Bill Murray takes the grumpy old man meets clever kid scenario to new heights.
Bill Murray as a sourpuss isn’t a stretch. He has played unlikeable to absolute likability on many occasions, especially as the grand master curmudgeon Scrooge in Scrooged and as the primadonna news anchor in Groundhog Day. Using him in older age as the prosaic “Grumpy Old Man” seems a natural progression. So here he is in writer-director Theodore Melfi’s newest film St. Vincent and it would be easy to write the film off for its somewhat uninspired lead casting and its familiar storyline. But strangely what makes St. Vincent work isn’t the believability of Bill Murray in the role based on past work, or that he brings any of his usual sensitivity to the role, it’s that for once, he doesn’t. He keeps up his coarseness throughout the entire film, and strangely, it works.
In the film, Murray is Vincent, a Brooklyn native living alone, spending his days gambling, drinking, dodging those he owes money, and shacking up with Daka (Naomi Watts), the pregnant Russian prostitute who counts as his only friend. Disturbing his usual routine is Oliver (Jaeden Lieberher), the new kid next door, whose single mother Maggie (Melissa McCarthy) is at her wits end trying to provide for her and her son while dealing with her ex’s custody battle. After bullies at school steal his house keys, Oliver spends an afternoon with Vincent and an unlikely babysitting situation emerges. Vincent needs money, Maggie needs childcare, it all works out. Except of course that Vincent isn’t exactly babysitter material. His idea of supervising Oliver includes trips to the race track, threatening Oliver’s bullies, visiting his alzheimer-stricken wife in her convalescent home, and hanging out in his favorite bar.
At first glance the film’s eventual plot conclusion seems a given. In these situations an emotional transformation seems inevitable. And while the incredibly clever Oliver does end up seeing the good in Vincent, deciding to feature him in a school project around finding everyday saints, the film focuses more on forgiveness and modern patchwork family formation than personal growth. Lieberher and Murray’s chemistry sells it. It would be easy to focus on Murray’s performance as the impetus for the film working, but Lieberher plays Oliver as more than just a sorry sort of kid, infusing him with real empathy and cleverness.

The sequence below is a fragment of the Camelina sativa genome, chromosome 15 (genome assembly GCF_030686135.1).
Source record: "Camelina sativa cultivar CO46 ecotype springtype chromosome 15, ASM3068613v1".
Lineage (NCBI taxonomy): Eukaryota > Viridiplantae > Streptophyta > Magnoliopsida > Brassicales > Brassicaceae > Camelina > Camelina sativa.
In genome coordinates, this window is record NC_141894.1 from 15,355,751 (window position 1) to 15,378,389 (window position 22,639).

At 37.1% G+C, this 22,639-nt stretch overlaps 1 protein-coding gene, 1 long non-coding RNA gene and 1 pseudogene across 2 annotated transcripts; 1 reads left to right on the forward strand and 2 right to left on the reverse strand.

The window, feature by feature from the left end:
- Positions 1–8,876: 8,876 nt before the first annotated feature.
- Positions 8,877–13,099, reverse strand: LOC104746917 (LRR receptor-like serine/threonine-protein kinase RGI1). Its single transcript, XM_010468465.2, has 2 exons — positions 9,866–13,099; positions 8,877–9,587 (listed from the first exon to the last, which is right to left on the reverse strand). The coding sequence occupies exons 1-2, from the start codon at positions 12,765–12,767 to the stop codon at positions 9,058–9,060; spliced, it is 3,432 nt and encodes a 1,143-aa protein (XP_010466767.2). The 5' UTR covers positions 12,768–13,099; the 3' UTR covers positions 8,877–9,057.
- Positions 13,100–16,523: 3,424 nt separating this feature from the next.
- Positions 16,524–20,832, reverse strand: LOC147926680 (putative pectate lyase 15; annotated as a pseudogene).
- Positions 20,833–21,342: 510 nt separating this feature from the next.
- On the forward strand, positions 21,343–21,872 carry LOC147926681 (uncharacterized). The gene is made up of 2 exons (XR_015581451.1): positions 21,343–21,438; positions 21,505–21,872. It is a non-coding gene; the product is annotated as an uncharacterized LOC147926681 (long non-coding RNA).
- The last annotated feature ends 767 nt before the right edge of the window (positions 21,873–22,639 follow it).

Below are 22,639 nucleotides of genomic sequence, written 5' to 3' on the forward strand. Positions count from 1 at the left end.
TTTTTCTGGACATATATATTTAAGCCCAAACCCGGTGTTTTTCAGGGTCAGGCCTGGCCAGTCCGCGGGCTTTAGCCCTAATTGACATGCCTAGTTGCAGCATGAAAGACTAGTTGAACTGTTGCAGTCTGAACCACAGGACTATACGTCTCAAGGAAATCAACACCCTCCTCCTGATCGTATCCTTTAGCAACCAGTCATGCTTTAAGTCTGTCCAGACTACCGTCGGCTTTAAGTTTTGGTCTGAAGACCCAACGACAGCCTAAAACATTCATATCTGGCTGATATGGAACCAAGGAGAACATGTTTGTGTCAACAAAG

McCarthy’s usual rambling gimmick is put to best use here, for once giving her a chance to do so with the emotional realism of a frazzled mother. Chris O’Dowd is maybe a bit obvious in his part as a progressive Catholic school teacher, but as always he picks up the humor and adds his own indelible touch to it. In fact so many enjoyable characters really throw into light the one that just doesn’t work, which is Naomi Watts’ Daka. Whether or not making her Russian was deliberate in order to make her dimwittedness seem more excusable, or worse, a cheap joke poking fun at Russian accents, Daka stands out like a sore thumb as unoriginal and unfunny. I’d prefer not to blame Watts, and instead blame Melfi, but she owns the role and plays it up. It’s certainly part of why St. Vincent isn’t spotless.
Because the script is based on many of his own personal experiences and people he’s known, it seems harsh to pinpoint Melfi’s plot holes (for one, he successfully uses a health setback to throw off the story, but then makes too light of the reality of recovering from such an ordeal), but they do exist. Terrence Howard has a small but substantial role as a loan shark lackey trying to collect from Vincent, but there’s no clear resolution on his story thread. Vincent’s inevitable super-grump moment seems a little out of step in the film’s storyline. Some sharper editing might have helped there.
All in all, St. Vincent is everything you do expect, and a few things you don’t. Murray does this particular role quite well (why else would he have done two Garfield movies if a grumpy cat wasn’t relatable to him?) and he pushes the film beyond the obvious. The emotional climax isn’t as hard-hitting as it could be, but audiences will enjoy St. Vincent for its humor and performances, not for any depth Melfi may have been hopeful to convey. And to be honest, who needs another sappy tale of late-life redemption? I’d rather watch Murray be crotchety from beginning to end.